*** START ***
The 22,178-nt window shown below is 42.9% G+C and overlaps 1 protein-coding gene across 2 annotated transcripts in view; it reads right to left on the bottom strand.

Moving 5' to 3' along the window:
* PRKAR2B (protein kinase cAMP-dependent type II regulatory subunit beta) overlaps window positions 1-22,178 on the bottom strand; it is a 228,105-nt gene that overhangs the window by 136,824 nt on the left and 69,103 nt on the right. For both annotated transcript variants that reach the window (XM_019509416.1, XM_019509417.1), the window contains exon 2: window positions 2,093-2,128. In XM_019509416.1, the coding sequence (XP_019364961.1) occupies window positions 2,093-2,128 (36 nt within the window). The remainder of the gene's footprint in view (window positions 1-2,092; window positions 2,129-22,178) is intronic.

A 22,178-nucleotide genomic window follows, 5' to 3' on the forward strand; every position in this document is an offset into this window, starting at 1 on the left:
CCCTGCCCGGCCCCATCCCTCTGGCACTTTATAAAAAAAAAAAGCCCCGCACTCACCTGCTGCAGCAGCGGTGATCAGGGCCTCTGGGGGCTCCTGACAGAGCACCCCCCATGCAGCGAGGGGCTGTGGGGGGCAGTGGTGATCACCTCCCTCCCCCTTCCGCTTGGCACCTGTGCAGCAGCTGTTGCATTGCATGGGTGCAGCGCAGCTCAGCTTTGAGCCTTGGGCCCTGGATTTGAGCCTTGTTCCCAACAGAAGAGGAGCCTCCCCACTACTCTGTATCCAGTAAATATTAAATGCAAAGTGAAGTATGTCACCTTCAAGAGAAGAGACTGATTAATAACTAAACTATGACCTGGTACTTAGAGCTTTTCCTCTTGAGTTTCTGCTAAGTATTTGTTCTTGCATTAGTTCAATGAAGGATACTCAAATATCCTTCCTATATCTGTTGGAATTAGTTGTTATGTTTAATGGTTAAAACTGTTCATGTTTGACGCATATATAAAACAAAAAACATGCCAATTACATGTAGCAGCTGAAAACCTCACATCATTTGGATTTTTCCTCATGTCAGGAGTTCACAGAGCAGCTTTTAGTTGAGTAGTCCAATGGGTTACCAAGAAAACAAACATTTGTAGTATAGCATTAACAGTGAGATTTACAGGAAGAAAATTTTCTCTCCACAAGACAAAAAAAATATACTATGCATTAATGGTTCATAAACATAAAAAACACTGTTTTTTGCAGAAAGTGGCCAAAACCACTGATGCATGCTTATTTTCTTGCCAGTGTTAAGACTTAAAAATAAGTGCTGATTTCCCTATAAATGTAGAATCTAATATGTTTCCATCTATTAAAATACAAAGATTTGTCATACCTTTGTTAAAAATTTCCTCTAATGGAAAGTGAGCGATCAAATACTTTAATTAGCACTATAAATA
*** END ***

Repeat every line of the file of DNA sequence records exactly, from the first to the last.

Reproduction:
The 22,178-nt window shown below is 42.9% G+C and overlaps 1 protein-coding gene across 2 annotated transcripts in view; it reads right to left on the bottom strand.

Moving 5' to 3' along the window:
* PRKAR2B (protein kinase cAMP-dependent type II regulatory subunit beta) overlaps window positions 1-22,178 on the bottom strand; it is a 228,105-nt gene that overhangs the window by 136,824 nt on the left and 69,103 nt on the right. For both annotated transcript variants that reach the window (XM_019509416.1, XM_019509417.1), the window contains exon 2: window positions 2,093-2,128. In XM_019509416.1, the coding sequence (XP_019364961.1) occupies window positions 2,093-2,128 (36 nt within the window). The remainder of the gene's footprint in view (window positions 1-2,092; window positions 2,129-22,178) is intronic.

A 22,178-nucleotide genomic window follows, 5' to 3' on the forward strand; every position in this document is an offset into this window, starting at 1 on the left:
CCCTGCCCGGCCCCATCCCTCTGGCACTTTATAAAAAAAAAAAGCCCCGCACTCACCTGCTGCAGCAGCGGTGATCAGGGCCTCTGGGGGCTCCTGACAGAGCACCCCCCATGCAGCGAGGGGCTGTGGGGGGCAGTGGTGATCACCTCCCTCCCCCTTCCGCTTGGCACCTGTGCAGCAGCTGTTGCATTGCATGGGTGCAGCGCAGCTCAGCTTTGAGCCTTGGGCCCTGGATTTGAGCCTTGTTCCCAACAGAAGAGGAGCCTCCCCACTACTCTGTATCCAGTAAATATTAAATGCAAAGTGAAGTATGTCACCTTCAAGAGAAGAGACTGATTAATAACTAAACTATGACCTGGTACTTAGAGCTTTTCCTCTTGAGTTTCTGCTAAGTATTTGTTCTTGCATTAGTTCAATGAAGGATACTCAAATATCCTTCCTATATCTGTTGGAATTAGTTGTTATGTTTAATGGTTAAAACTGTTCATGTTTGACGCATATATAAAACAAAAAACATGCCAATTACATGTAGCAGCTGAAAACCTCACATCATTTGGATTTTTCCTCATGTCAGGAGTTCACAGAGCAGCTTTTAGTTGAGTAGTCCAATGGGTTACCAAGAAAACAAACATTTGTAGTATAGCATTAACAGTGAGATTTACAGGAAGAAAATTTTCTCTCCACAAGACAAAAAAAATATACTATGCATTAATGGTTCATAAACATAAAAAACACTGTTTTTTGCAGAAAGTGGCCAAAACCACTGATGCATGCTTATTTTCTTGCCAGTGTTAAGACTTAAAAATAAGTGCTGATTTCCCTATAAATGTAGAATCTAATATGTTTCCATCTATTAAAATACAAAGATTTGTCATACCTTTGTTAAAAATTTCCTCTAATGGAAAGTGAGCGATCAAATACTTTAATTAGCACTATAAATA